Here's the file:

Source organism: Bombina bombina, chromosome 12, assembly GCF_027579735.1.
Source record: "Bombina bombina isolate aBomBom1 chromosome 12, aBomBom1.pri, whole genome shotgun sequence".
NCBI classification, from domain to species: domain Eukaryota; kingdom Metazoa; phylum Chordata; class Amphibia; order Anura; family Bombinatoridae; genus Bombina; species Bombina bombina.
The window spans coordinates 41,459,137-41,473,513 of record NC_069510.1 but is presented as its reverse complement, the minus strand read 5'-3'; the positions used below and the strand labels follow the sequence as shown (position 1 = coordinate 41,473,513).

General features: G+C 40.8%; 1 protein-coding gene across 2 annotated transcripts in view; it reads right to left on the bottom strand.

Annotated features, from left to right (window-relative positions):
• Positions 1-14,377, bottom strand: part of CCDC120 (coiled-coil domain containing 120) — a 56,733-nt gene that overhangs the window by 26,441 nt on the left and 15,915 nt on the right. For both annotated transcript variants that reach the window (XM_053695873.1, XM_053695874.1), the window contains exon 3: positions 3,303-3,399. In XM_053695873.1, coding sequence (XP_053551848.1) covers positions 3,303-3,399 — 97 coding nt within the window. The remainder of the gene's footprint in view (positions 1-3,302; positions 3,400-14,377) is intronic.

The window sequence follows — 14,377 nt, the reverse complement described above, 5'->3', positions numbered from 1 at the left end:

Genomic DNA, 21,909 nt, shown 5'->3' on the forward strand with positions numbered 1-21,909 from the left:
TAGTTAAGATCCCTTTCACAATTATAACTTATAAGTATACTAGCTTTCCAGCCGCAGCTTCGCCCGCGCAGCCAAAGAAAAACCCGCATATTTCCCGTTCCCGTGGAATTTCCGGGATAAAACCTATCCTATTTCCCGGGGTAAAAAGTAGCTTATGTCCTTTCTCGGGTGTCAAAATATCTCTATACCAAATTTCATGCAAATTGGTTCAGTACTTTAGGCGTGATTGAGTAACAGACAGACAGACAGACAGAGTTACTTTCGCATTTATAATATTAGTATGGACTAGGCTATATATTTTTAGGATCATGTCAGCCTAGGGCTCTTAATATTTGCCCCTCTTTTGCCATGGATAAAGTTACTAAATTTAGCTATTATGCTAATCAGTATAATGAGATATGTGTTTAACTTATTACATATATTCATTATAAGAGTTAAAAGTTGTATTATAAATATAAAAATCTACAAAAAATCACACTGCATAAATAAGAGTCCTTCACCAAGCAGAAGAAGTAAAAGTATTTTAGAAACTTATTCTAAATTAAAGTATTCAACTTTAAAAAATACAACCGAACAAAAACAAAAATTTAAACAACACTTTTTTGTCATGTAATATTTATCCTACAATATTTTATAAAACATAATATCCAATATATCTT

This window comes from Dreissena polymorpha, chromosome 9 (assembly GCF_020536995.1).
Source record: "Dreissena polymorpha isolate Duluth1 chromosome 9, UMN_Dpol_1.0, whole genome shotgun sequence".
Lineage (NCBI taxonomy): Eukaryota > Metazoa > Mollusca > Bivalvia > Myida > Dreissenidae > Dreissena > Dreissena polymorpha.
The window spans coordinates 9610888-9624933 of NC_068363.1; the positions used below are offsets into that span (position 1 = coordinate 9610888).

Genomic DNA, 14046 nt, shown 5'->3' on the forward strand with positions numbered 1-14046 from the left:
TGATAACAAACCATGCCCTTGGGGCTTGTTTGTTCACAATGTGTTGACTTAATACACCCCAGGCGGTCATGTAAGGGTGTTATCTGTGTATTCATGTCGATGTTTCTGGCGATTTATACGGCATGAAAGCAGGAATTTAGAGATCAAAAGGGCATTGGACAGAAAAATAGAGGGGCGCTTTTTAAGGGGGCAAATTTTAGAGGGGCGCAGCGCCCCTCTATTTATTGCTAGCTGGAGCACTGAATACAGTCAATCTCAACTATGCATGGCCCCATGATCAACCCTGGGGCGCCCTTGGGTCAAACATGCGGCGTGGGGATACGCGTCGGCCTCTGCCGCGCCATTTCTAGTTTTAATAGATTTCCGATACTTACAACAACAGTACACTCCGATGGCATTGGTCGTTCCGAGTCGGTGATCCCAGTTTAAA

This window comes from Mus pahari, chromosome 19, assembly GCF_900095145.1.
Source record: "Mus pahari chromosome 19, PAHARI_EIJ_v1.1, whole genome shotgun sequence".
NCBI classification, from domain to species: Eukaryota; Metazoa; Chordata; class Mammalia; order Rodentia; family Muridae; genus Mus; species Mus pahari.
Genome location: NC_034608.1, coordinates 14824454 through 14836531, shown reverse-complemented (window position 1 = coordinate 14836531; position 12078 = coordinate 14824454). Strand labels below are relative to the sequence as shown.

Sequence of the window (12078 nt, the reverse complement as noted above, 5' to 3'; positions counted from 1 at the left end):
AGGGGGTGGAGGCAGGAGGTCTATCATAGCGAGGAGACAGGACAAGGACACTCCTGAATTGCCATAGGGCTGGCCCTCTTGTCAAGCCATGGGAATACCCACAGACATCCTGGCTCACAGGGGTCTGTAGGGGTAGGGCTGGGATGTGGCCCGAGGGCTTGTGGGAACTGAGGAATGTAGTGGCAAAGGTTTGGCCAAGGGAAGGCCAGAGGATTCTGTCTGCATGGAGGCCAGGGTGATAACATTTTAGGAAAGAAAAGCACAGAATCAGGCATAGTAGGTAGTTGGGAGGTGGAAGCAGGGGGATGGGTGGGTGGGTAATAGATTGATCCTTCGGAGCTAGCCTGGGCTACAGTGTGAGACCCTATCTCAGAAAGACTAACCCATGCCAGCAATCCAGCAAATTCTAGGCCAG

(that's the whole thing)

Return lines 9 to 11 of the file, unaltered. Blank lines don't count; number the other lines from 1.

Genomic DNA, 21,909 nt, shown 5'->3' on the forward strand with positions numbered 1-21,909 from the left:
TAGTTAAGATCCCTTTCACAATTATAACTTATAAGTATACTAGCTTTCCAGCCGCAGCTTCGCCCGCGCAGCCAAAGAAAAACCCGCATATTTCCCGTTCCCGTGGAATTTCCGGGATAAAACCTATCCTATTTCCCGGGGTAAAAAGTAGCTTATGTCCTTTCTCGGGTGTCAAAATATCTCTATACCAAATTTCATGCAAATTGGTTCAGTACTTTAGGCGTGATTGAGTAACAGACAGACAGACAGACAGAGTTACTTTCGCATTTATAATATTAGTATGGACTAGGCTATATATTTTTAGGATCATGTCAGCCTAGGGCTCTTAATATTTGCCCCTCTTTTGCCATGGATAAAGTTACTAAATTTAGCTATTATGCTAATCAGTATAATGAGATATGTGTTTAACTTATTACATATATTCATTATAAGAGTTAAAAGTTGTATTATAAATATAAAAATCTACAAAAAATCACACTGCATAAATAAGAGTCCTTCACCAAGCAGAAGAAGTAAAAGTATTTTAGAAACTTATTCTAAATTAAAGTATTCAACTTTAAAAAATACAACCGAACAAAAACAAAAATTTAAACAACACTTTTTTGTCATGTAATATTTATCCTACAATATTTTATAAAACATAATATCCAATATATCTT

This window comes from Dreissena polymorpha, chromosome 9 (assembly GCF_020536995.1).